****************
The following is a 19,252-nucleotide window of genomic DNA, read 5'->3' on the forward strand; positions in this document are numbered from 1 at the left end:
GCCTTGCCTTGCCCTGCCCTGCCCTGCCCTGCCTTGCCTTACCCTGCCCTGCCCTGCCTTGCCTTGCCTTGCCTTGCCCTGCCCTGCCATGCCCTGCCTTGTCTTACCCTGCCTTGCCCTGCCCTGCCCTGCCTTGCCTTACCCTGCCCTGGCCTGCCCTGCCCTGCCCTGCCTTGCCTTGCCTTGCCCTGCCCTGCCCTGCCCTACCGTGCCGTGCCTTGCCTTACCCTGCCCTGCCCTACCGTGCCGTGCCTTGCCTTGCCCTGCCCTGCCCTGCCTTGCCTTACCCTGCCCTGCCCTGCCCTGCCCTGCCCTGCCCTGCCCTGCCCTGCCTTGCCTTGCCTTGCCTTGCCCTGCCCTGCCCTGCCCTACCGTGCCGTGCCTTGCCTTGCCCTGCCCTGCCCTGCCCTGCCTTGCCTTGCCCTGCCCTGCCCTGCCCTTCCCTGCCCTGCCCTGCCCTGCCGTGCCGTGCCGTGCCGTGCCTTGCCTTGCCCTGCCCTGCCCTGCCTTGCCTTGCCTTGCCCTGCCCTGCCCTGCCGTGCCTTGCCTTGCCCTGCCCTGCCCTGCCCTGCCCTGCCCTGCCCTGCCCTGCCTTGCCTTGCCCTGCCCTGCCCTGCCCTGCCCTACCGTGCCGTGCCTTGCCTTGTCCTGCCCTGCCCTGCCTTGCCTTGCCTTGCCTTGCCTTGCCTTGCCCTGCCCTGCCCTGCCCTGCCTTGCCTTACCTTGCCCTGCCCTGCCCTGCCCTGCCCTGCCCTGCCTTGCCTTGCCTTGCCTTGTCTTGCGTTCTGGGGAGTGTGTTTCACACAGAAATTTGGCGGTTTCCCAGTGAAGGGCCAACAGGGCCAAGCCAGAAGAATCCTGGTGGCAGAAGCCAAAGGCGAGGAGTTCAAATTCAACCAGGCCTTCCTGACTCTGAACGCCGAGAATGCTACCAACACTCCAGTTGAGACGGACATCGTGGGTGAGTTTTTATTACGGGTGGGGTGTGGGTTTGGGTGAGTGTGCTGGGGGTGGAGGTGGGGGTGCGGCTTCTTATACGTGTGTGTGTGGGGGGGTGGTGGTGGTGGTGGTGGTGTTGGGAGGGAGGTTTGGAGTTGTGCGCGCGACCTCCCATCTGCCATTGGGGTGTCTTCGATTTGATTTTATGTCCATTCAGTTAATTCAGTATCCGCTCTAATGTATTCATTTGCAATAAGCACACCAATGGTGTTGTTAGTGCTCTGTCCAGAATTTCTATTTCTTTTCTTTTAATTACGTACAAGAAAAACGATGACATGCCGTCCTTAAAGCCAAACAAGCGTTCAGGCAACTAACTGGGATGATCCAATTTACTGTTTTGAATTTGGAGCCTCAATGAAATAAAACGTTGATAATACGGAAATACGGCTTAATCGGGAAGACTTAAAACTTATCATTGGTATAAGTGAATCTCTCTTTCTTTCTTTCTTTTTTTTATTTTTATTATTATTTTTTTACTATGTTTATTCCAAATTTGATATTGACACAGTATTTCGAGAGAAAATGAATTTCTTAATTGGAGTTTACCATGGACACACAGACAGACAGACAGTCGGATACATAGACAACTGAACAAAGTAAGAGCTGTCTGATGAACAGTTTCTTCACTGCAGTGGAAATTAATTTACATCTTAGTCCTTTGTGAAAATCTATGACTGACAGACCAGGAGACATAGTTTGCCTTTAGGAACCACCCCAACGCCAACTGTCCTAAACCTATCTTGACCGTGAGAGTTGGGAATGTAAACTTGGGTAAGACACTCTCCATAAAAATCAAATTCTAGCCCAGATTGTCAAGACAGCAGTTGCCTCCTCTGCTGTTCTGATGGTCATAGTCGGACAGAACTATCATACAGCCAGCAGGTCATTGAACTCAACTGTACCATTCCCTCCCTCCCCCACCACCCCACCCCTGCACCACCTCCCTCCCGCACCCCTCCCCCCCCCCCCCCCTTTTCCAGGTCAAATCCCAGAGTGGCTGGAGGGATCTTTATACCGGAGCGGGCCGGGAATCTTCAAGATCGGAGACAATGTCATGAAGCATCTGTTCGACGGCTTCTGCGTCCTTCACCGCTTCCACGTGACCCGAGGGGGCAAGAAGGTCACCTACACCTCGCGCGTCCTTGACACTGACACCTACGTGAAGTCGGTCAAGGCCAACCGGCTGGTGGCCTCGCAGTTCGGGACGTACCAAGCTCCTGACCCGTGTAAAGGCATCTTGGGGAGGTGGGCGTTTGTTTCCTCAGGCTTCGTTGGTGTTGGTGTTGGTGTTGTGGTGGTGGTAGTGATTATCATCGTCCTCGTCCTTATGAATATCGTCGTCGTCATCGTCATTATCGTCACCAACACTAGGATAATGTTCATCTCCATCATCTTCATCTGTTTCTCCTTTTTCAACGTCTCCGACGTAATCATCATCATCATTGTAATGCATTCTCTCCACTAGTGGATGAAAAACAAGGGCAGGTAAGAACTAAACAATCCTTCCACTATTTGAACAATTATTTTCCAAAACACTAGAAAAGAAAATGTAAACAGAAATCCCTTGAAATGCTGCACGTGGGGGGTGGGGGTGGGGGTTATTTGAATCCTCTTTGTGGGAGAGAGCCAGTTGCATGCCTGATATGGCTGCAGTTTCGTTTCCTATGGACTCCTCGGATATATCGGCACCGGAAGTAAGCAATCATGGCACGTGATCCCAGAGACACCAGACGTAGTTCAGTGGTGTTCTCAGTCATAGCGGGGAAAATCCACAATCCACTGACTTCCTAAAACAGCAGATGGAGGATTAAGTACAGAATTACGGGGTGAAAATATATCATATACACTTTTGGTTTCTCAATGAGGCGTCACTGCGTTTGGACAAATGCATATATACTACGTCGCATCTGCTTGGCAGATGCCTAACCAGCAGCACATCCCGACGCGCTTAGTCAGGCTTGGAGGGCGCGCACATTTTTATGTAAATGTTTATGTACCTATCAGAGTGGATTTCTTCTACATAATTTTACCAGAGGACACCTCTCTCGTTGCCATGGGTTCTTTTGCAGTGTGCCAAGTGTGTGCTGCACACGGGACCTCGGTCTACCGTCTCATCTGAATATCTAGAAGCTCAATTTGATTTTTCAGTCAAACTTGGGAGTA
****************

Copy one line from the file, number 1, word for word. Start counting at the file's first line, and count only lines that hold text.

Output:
The following is a 19,252-nucleotide window of genomic DNA, read 5'->3' on the forward strand; positions in this document are numbered from 1 at the left end: